Integration tests simulate a user using your app - tapping on controls, manipulating views, typing in text, etc (see the video in the blog post). As these steps run you have simple tests to make sure the app is behaving as you expect it to.
Unit tests exercise more discrete things like model objects, controller logic, validations. Tons of small tests like "when we add these money values together, is the sum what we expect?".
At Square we use KIF for integration tests and GHUnit for unit tests. We run both on a continuous integration system (CruiseControl.rb) that runs the tests whenever we push new code.
At my current company we have a rather large automated test infrastructure that builds and runs ~50 or so individual libraries and their associated unit test programs on around 20 different configurations for 10 different platforms. Most of these platforms have a way of doing an unattended deployment of our test programs (and associated data) to the device, execute the programs, and retrieve the output.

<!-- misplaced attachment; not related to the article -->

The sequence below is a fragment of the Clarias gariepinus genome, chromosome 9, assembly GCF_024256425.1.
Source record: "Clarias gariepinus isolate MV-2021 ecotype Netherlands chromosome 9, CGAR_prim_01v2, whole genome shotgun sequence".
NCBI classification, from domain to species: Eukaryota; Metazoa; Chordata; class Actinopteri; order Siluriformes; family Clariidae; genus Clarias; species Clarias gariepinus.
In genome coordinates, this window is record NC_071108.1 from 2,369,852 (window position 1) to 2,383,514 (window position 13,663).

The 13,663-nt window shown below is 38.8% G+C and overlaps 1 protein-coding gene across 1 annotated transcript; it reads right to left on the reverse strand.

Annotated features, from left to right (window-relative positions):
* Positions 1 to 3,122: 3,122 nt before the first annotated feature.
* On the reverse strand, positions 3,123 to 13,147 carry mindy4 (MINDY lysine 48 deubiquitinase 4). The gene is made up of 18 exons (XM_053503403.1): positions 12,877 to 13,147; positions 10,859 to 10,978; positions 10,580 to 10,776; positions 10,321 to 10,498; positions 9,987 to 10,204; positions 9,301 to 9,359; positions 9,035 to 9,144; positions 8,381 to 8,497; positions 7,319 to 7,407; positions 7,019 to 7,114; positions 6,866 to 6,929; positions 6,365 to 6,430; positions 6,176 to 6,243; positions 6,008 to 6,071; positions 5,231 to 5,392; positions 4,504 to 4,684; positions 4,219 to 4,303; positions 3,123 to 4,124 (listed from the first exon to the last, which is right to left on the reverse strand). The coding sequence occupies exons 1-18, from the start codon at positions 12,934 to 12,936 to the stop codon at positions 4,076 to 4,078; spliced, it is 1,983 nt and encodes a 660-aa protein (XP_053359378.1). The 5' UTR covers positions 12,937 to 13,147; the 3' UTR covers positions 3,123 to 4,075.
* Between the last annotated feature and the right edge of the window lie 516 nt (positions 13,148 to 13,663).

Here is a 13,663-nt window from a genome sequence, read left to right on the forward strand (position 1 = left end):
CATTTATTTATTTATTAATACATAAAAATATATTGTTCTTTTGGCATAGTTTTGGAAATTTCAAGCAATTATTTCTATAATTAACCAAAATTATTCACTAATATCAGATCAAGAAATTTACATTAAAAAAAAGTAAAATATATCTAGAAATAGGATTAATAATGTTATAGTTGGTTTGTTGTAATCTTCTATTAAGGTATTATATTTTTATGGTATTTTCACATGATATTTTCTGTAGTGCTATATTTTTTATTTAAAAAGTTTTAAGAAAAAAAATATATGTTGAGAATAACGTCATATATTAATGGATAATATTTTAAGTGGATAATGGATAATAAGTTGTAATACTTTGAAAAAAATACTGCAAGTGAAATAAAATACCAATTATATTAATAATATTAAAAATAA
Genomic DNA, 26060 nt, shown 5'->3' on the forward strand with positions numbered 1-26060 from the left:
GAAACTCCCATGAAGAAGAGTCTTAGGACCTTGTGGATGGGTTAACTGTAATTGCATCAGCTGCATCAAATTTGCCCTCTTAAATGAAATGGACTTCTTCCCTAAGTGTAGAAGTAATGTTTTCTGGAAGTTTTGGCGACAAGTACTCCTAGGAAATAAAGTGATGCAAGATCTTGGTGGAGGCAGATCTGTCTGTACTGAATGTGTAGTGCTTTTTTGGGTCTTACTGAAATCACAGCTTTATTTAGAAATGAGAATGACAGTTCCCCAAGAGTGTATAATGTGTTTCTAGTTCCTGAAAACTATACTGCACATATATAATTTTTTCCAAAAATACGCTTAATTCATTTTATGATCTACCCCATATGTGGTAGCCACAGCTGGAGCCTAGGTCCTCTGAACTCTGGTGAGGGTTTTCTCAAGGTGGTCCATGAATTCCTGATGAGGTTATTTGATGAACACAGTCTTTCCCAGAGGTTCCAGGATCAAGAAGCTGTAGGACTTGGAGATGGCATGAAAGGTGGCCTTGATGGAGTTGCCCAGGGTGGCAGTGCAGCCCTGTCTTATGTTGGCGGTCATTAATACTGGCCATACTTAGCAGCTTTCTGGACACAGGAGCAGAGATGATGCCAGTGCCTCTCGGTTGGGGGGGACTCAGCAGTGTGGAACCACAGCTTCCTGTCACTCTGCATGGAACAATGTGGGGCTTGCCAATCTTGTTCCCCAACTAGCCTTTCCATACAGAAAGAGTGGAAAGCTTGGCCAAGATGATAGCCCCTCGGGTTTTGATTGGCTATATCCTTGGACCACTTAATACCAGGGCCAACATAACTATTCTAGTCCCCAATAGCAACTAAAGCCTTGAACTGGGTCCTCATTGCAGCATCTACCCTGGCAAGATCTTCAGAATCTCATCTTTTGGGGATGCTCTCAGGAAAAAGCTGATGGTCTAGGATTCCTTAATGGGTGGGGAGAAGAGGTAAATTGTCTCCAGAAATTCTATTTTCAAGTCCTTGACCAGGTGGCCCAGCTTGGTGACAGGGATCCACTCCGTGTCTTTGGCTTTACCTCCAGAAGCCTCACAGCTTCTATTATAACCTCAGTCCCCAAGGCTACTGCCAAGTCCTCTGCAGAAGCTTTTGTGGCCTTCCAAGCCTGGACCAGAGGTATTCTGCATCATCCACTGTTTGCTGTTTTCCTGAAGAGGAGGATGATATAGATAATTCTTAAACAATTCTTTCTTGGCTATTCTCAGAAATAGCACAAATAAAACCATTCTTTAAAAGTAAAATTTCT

This isn't working on iOS though because of its dependency to Xcode. We've tried scripting Xcode with AppleScript but this is fragile and routinely breaks.
Has anyone tackled this problem and succeeded?
- clones the repo from git
- builds with xcodebuild
- signs/provisions with xcrun
- creates a manifest file for over-the-air installs
- copies the build to a server where users can install
- saves off the symbol file for our crash server so it can symbolicate crashes
- sends emails
2. Writing the UIAutomation scripts is really tedious (though
it's much better in iOS [redacted]).
3. The UIAutomation tests ran very slowly.
That said, just like UIAutomation, KIF stands on the shoulders of the great accessibility features in iOS. In many ways KIF is like an Objective-C version of UIAutomation.
Are accessibility labels the only way to reference views?
We're still considering the best way to implement gestures. There's some rudimentary support, but it's incomplete right now. Your input is welcome!
If the login failed for some reason, then step (4) would fail because it wouldn't be able to find the refresh button.
You can also add explicit verification steps, such as "wait for the view with the accessibility label 'Refresh'" if you want further validation.
Seriously, unit testing in iOS is not great, and this kind of simulation is exactly what we need. Regular unit tests are great for model-layer stuff and data-processing code, but they will not help with most real-world problems that occur.
"Does my login flow still work?" and "Can I still use every feature of my app successfully?" is the kind of thing you need to know after committing code.